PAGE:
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Jun 08, 2022 View:

Grain/Water ratio

Is there a general ratio that is used when creating a grain mash? Most small recipes usually have the mix around 10 pounds of grain for 6 gallons of water. I know you can find slight variations on the amounts, but would this scale up for a 300 gallon mash?


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it really depends on the grain, Corn needs a much lower ratio than Barley or Wheat.


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Is there a general ratio that is used when creating a grain mash? Most small recipes usually have the mix around 10 pounds of grain for 6 gallons of water. I know you can find slight variations on the amounts, but would this scale up for a 300 gallon mash?


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Does anyone measure specific gravity of their mash, and if so is this monitored throughout the production process? Is there a target specific gravity to achieve, and if so what is this value dependent upon? Is based upon the capabilities of your pumps and do they come with listed capabilities? I apologize if this is an off base question.


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Bluestar, could you pm me please? If you wouldn't mind answering a couple questions...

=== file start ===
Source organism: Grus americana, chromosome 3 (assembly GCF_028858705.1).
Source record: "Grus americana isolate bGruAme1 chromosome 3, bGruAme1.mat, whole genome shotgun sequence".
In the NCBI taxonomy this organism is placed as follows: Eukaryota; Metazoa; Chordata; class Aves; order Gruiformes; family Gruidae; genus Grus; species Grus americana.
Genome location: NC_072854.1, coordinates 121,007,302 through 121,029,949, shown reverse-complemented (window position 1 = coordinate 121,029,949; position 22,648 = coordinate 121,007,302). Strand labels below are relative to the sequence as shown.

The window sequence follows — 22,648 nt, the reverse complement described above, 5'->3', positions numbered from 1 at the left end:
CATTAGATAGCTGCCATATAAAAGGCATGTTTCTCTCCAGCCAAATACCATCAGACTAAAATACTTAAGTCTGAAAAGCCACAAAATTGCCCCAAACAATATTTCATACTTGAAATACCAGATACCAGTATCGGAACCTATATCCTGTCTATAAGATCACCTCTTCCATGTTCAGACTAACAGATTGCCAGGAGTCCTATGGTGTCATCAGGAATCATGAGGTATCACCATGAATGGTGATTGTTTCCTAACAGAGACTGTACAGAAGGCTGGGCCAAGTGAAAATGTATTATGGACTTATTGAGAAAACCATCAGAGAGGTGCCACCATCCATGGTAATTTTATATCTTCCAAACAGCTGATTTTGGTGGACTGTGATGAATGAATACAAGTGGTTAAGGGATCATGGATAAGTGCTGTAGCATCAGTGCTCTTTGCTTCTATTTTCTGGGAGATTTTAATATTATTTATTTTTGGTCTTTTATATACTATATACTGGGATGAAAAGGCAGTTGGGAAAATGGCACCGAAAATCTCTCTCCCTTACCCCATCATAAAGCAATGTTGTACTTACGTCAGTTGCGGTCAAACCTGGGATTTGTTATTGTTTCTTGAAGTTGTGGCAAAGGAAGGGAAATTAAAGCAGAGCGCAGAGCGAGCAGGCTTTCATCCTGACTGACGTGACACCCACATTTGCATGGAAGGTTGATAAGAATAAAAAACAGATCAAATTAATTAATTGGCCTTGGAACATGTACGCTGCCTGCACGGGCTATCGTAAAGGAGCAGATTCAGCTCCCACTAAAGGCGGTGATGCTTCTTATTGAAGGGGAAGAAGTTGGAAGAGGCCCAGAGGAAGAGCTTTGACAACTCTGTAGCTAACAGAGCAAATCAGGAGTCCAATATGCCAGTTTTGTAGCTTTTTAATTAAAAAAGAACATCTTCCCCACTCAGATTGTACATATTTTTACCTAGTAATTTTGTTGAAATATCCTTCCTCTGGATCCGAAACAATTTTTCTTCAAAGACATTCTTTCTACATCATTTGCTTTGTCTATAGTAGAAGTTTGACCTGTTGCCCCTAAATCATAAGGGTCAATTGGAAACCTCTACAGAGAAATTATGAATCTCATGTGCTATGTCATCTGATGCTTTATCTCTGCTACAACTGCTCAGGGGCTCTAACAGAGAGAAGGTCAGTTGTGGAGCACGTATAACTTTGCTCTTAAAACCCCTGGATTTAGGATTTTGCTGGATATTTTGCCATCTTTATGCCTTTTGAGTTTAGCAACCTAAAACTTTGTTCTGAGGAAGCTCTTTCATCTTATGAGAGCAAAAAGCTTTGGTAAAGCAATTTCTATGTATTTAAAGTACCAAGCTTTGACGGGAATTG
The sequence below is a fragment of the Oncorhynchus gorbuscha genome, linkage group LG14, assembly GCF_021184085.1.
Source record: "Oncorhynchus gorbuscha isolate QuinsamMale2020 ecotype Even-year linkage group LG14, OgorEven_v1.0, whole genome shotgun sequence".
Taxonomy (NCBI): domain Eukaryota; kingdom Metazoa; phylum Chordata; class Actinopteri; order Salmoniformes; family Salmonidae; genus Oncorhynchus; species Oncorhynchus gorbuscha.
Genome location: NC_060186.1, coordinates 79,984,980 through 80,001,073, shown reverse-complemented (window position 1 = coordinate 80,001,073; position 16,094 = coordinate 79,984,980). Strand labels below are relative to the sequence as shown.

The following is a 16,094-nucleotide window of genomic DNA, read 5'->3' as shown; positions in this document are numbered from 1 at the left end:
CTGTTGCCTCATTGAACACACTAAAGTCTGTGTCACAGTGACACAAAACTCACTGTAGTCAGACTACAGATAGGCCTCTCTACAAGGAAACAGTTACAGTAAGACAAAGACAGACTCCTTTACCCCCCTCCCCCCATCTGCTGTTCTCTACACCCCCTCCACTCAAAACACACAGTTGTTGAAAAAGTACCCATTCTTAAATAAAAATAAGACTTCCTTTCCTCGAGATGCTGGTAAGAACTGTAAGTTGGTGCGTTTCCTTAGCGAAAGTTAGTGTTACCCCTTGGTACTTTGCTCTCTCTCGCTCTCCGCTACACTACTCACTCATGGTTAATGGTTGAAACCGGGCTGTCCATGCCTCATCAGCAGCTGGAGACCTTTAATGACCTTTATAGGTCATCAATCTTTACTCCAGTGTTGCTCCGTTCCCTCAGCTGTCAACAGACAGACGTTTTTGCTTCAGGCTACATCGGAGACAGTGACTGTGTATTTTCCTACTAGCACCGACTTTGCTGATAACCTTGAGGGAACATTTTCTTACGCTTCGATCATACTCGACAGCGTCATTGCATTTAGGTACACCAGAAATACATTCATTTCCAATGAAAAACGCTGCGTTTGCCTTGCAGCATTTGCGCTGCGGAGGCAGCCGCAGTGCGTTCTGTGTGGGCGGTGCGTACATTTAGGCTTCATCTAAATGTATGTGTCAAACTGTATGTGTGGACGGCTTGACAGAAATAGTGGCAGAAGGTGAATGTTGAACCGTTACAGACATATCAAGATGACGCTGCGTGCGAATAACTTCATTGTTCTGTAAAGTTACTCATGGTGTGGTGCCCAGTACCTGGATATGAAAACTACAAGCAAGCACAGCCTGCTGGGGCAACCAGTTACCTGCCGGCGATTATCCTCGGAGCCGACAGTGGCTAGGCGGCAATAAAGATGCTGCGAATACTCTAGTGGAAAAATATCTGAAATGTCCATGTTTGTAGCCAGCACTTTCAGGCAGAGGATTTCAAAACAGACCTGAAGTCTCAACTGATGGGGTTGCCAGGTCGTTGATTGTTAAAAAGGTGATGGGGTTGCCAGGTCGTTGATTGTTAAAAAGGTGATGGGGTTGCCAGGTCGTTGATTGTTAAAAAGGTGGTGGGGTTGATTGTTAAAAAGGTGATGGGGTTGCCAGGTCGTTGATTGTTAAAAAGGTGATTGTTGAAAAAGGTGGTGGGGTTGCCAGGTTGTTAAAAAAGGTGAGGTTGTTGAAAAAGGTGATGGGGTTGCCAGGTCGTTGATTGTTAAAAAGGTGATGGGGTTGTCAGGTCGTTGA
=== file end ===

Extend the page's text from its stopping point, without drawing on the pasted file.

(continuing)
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No single answer. But I can tell you we have been running with 100-120 lbs per 50-60 gallons of water.


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At our Colorado Gold Distillery we start out with 70 gallons fresh water, start steam flow then dump in slowly about 330# of various grains and cook it. The steam is direct injection so it will add about another 30 gallons of water to the process of bringing it up to temperature. Coop


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So coop you are 3.3:1 in ratio, in what size of a mash tank? I don't think that the ratio will change, per the original question, but it all needs to fit in whatever size vessel you are using to mash in.


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Tank rating is 237 gallons I believe, once the mash is cooked we then add more water to bring temp down to 150. Total water from beginning to end is about 220 gallons.


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I use 3-3.5. Sometimes 4 lb per gallon of water.

But I implement different type of technologies and different uses than normal to achieve this.

Thanks

Joseph

Master Distiller


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I'm working with grist to mash ratios as well. I've been brewing a long time, and I find that for my saccharification I like a fairly stiff mash...it loosens as the mash turns from starch to sugar. I'm not sure what you're mashing with, but with 2-row I like 2.8 or 3:1 ratio.

However, I'm playing with adding water prior to pump out on my on-grain fermentations. I figure if I have "x" amount total sugar, it makes little difference if my wash is 100 gallons or 300 gallons. In fact, the waterier (is that a word?) wash ferments faster than the high grav mash.

Anyone using a mash filter for wort extraction?

Good luck

Nat


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Man, I love to read everyone's feedback on such basic (elemental) parts of the process. It's awesome how many ways there are to skin the cat.